Former vicar Stephen Sizer, who once supported claims that Israel was behind the 9/11 terror attacks, engaged in conduct which “provoked and offended the Jewish community” and in one “serious allegation” was found to have “engaged in antisemitic activity”, a church disciplinary hearing has concluded.
Rev. Stephen Sizer, who was vicar of Christ Church, Virginia Water, in Surrey, for 20 years, had 11 allegations about his conduct between 2005 and 2018, brought to the tribunal by the Board of Deputies of British Jews.
Out of the 11 allegations, a panel concluded that in four of them Sizer’s conduct was “unbecoming to the office and work of a clerk in Holy Orders, in that he provoked and offended the Jewish community.”
In a decision announced on Tuesday, the tribunal concluded: “The most serious allegation against the Respondent relates to posting a link on Facebook in January 2015 to the article blaming Israel for 9/11.
“The tribunal finds the article in its tone and content truly shocking.”
“It is satisfied that the respondent would not have posted the article without reading it in full first. In reaching this decision, it pays particular importance to his comment on the post, when he said: ‘Is this antisemitic? If so, no doubt I’ll be asked to remove it. It raises so many questions.’
“It does not consider that he would have made this comment unless he knew or thought that the article was antisemitic.”
It was further concluded:” The tribunal is satisfied that the Respondent reposted the article in the knowledge that it would provoke and offend the Jewish community.”
Sizer was also condemned for his “unacceptable” and “unauthorised” meeting with Sheikh Nabil Kaouk, a senior commander of Hezbollah forces in Beirut in the summer of 2006.
A photograph of the meeting was published by the Daily Mail in 2015.
It was confirmed: “The tribunal considers that the Respondent’s meeting with Sheikh Kaouk is an example of where he did not take into account his role as a public representative of the Church, and showed a lack of sensitivity to the Jewish community.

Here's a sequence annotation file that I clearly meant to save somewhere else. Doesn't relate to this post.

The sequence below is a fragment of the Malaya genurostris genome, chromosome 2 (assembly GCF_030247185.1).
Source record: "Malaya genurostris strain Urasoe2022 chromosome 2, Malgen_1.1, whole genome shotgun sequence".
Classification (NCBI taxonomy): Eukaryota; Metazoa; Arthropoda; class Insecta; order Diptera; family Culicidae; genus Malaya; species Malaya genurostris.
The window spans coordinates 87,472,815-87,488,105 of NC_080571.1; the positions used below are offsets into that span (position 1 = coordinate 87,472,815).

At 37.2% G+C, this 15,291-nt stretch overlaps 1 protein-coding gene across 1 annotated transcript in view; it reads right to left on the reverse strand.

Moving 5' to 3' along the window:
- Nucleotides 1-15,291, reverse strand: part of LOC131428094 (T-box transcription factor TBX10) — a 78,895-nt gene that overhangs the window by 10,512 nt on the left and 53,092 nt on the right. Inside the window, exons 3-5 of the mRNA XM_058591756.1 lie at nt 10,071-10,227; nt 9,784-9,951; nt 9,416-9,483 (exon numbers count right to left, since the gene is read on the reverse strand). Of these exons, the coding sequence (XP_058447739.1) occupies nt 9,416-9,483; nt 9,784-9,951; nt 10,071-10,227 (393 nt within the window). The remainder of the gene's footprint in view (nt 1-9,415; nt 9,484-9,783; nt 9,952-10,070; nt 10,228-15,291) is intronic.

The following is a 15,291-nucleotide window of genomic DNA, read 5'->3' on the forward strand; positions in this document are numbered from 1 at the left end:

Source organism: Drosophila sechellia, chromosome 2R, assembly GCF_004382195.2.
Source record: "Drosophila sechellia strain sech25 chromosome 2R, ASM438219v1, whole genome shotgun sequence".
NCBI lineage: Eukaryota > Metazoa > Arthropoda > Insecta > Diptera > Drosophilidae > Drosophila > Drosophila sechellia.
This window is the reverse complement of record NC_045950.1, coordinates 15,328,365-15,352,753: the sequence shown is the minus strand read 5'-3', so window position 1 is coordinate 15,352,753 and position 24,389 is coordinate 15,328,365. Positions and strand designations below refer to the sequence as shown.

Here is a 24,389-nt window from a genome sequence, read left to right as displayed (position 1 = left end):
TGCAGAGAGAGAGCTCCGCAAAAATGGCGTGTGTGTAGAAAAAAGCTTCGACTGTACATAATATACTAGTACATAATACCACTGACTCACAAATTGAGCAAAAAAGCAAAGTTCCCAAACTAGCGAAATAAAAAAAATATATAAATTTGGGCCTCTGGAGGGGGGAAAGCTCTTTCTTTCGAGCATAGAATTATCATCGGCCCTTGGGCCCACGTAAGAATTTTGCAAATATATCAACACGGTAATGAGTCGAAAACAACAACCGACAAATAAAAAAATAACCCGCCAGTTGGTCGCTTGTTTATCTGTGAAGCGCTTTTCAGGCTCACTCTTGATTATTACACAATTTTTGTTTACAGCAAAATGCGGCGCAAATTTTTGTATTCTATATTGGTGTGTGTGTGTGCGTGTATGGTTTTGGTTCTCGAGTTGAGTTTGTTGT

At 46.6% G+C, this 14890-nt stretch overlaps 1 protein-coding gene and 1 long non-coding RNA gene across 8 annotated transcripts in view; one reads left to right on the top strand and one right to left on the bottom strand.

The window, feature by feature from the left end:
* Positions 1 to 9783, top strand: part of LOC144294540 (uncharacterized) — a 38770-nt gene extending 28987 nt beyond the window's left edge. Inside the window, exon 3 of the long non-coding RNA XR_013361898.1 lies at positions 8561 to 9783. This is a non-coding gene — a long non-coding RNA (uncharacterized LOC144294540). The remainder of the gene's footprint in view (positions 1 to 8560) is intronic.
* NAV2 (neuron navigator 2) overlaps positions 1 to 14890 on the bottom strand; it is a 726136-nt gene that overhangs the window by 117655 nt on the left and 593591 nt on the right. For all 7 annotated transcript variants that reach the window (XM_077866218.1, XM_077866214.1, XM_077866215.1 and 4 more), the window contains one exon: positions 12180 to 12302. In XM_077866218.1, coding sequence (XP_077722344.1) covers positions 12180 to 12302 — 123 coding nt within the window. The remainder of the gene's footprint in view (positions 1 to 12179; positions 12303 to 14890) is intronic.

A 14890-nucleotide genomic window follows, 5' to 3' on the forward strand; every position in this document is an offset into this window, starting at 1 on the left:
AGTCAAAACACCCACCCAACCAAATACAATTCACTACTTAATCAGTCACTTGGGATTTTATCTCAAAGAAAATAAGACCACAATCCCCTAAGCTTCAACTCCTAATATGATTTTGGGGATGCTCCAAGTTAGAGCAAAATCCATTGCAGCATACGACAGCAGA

“It showed an extraordinary lack of sensitivity to be photographed in clerical dress meeting Sheikh Kaouk.”
The tribunal also condemned Sizer’s conduct after in September 2010, he posted a link to an article entitled ‘The Mother of All Coincidences’.
It concluded:” Once again it considers that the posting of the link to this article demonstrated the Respondent’s lack of awareness of his being a public representative of the Church and showed a lack of sensitivity to the Jewish community.
“The article raised the issue as to whether 9/11 was a plot by Israel and did not specifically refer to Jews.
“The final sentence, however, did not contain a clear rejection of Israel’s involvement. Whilst the article did not go as far as the 9/11 article, and blame American Jews for 9/11, the Tribunal considers that the Respondent, as an ordained minister, should not have been giving the oxygen of publicity to such an article. ”
Sizer was also condemned by the tribunal for an interview on 30 March 2018 he gave to Australian radio, defending the link he posted to the article blaming Israel for the 11 September 2011 terrorist attacks.
The tribunal decision, following an earlier hearing in May, was handed down by the Church of England on Tuesday by chair David Pittaway KC, at Church House, Westminster.
It was announced that on the balance of probability seven of the allegations – including a meeting with Michael Hoffman, a Holocaust denier and anti-Semitic conspiracy theorist – remained unproved.
Despite resigning from his post at Christ Church in Virginia Water, Surrey, in 2016, Sizer remains a prolific opponent of Israel and advocate of replacement theology through his new organisation, Peacemaker Trust, and chairs The Convivencia Alliance, an initiative founded in 2022 and supported by groups such as the Muslim Council of Britain – boycotted by the UK government – and IHRC – a UK charity that backs the Iranian regime.
The Convivencia Alliance, which Sizer is also convener, calls for a model of coexistence in “Palestine/Israel” based on that seen in southern Spain when Muslims, Jews and Christians “lived in harmony side by side under Muslim rule”. It also describes the ‘Abraham Accords’ as “toxic”, opposes the International Definition of Antisemitism, and defines “Judeo-Christian heritage” as “racist”.
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